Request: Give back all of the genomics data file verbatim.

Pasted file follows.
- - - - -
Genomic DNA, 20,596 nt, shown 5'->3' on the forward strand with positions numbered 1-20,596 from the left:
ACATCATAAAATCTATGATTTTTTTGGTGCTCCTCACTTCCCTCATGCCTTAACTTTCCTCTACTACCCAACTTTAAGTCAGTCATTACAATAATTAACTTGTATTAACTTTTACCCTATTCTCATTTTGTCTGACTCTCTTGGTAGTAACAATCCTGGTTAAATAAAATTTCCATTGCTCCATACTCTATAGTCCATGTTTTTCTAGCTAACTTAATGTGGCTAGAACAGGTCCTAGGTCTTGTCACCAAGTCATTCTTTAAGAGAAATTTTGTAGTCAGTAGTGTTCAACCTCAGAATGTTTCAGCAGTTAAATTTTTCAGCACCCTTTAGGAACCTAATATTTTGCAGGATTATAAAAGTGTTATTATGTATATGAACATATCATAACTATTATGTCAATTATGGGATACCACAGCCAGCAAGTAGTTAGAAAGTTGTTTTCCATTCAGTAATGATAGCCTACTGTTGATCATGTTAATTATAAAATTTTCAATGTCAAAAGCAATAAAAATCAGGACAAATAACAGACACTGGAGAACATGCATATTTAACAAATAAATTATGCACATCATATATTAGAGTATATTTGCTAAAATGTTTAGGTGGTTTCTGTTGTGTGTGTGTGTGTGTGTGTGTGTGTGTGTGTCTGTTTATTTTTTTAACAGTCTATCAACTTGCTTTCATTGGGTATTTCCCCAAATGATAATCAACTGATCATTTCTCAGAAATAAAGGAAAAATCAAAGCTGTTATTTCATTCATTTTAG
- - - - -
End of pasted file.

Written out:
Genomic DNA, 20,596 nt, shown 5'->3' on the forward strand with positions numbered 1-20,596 from the left:
ACATCATAAAATCTATGATTTTTTTGGTGCTCCTCACTTCCCTCATGCCTTAACTTTCCTCTACTACCCAACTTTAAGTCAGTCATTACAATAATTAACTTGTATTAACTTTTACCCTATTCTCATTTTGTCTGACTCTCTTGGTAGTAACAATCCTGGTTAAATAAAATTTCCATTGCTCCATACTCTATAGTCCATGTTTTTCTAGCTAACTTAATGTGGCTAGAACAGGTCCTAGGTCTTGTCACCAAGTCATTCTTTAAGAGAAATTTTGTAGTCAGTAGTGTTCAACCTCAGAATGTTTCAGCAGTTAAATTTTTCAGCACCCTTTAGGAACCTAATATTTTGCAGGATTATAAAAGTGTTATTATGTATATGAACATATCATAACTATTATGTCAATTATGGGATACCACAGCCAGCAAGTAGTTAGAAAGTTGTTTTCCATTCAGTAATGATAGCCTACTGTTGATCATGTTAATTATAAAATTTTCAATGTCAAAAGCAATAAAAATCAGGACAAATAACAGACACTGGAGAACATGCATATTTAACAAATAAATTATGCACATCATATATTAGAGTATATTTGCTAAAATGTTTAGGTGGTTTCTGTTGTGTGTGTGTGTGTGTGTGTGTGTGTGTGTGTCTGTTTATTTTTTTAACAGTCTATCAACTTGCTTTCATTGGGTATTTCCCCAAATGATAATCAACTGATCATTTCTCAGAAATAAAGGAAAAATCAAAGCTGTTATTTCATTCATTTTAG